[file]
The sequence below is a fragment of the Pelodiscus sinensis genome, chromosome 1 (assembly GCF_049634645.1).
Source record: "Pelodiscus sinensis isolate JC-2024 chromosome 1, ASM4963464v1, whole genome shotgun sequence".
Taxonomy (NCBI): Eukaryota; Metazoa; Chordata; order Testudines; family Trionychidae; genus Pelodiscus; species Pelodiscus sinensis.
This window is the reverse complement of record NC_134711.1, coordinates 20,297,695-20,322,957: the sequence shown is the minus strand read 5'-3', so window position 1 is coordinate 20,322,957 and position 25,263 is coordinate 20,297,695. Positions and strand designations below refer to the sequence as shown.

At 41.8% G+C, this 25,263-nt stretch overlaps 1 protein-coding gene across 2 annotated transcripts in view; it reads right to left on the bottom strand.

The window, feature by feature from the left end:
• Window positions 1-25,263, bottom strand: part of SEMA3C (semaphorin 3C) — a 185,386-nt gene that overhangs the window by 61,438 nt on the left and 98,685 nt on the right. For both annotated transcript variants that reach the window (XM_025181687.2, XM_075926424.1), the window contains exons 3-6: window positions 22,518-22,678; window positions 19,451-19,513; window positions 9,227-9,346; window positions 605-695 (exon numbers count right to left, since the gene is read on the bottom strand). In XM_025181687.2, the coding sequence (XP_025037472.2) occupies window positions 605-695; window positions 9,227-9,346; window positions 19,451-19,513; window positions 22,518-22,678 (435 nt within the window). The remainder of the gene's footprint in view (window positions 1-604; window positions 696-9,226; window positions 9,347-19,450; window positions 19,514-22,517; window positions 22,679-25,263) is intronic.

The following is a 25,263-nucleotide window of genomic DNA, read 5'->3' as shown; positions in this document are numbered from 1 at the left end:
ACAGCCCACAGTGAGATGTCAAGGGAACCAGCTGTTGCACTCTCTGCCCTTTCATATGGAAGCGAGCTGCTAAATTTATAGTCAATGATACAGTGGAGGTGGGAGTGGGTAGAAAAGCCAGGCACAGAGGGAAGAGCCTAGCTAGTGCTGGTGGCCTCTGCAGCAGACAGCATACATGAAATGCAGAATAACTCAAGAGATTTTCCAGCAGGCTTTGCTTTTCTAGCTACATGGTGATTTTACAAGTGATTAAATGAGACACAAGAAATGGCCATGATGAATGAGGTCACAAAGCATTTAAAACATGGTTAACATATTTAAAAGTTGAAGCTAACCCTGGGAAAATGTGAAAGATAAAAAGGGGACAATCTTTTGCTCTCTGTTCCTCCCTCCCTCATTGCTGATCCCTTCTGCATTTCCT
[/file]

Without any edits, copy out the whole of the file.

The sequence below is a fragment of the Pelodiscus sinensis genome, chromosome 1 (assembly GCF_049634645.1).
Source record: "Pelodiscus sinensis isolate JC-2024 chromosome 1, ASM4963464v1, whole genome shotgun sequence".
Taxonomy (NCBI): Eukaryota; Metazoa; Chordata; order Testudines; family Trionychidae; genus Pelodiscus; species Pelodiscus sinensis.
This window is the reverse complement of record NC_134711.1, coordinates 20,297,695-20,322,957: the sequence shown is the minus strand read 5'-3', so window position 1 is coordinate 20,322,957 and position 25,263 is coordinate 20,297,695. Positions and strand designations below refer to the sequence as shown.

At 41.8% G+C, this 25,263-nt stretch overlaps 1 protein-coding gene across 2 annotated transcripts in view; it reads right to left on the bottom strand.

The window, feature by feature from the left end:
• Window positions 1-25,263, bottom strand: part of SEMA3C (semaphorin 3C) — a 185,386-nt gene that overhangs the window by 61,438 nt on the left and 98,685 nt on the right. For both annotated transcript variants that reach the window (XM_025181687.2, XM_075926424.1), the window contains exons 3-6: window positions 22,518-22,678; window positions 19,451-19,513; window positions 9,227-9,346; window positions 605-695 (exon numbers count right to left, since the gene is read on the bottom strand). In XM_025181687.2, the coding sequence (XP_025037472.2) occupies window positions 605-695; window positions 9,227-9,346; window positions 19,451-19,513; window positions 22,518-22,678 (435 nt within the window). The remainder of the gene's footprint in view (window positions 1-604; window positions 696-9,226; window positions 9,347-19,450; window positions 19,514-22,517; window positions 22,679-25,263) is intronic.

The following is a 25,263-nucleotide window of genomic DNA, read 5'->3' as shown; positions in this document are numbered from 1 at the left end:
ACAGCCCACAGTGAGATGTCAAGGGAACCAGCTGTTGCACTCTCTGCCCTTTCATATGGAAGCGAGCTGCTAAATTTATAGTCAATGATACAGTGGAGGTGGGAGTGGGTAGAAAAGCCAGGCACAGAGGGAAGAGCCTAGCTAGTGCTGGTGGCCTCTGCAGCAGACAGCATACATGAAATGCAGAATAACTCAAGAGATTTTCCAGCAGGCTTTGCTTTTCTAGCTACATGGTGATTTTACAAGTGATTAAATGAGACACAAGAAATGGCCATGATGAATGAGGTCACAAAGCATTTAAAACATGGTTAACATATTTAAAAGTTGAAGCTAACCCTGGGAAAATGTGAAAGATAAAAAGGGGACAATCTTTTGCTCTCTGTTCCTCCCTCCCTCATTGCTGATCCCTTCTGCATTTCCT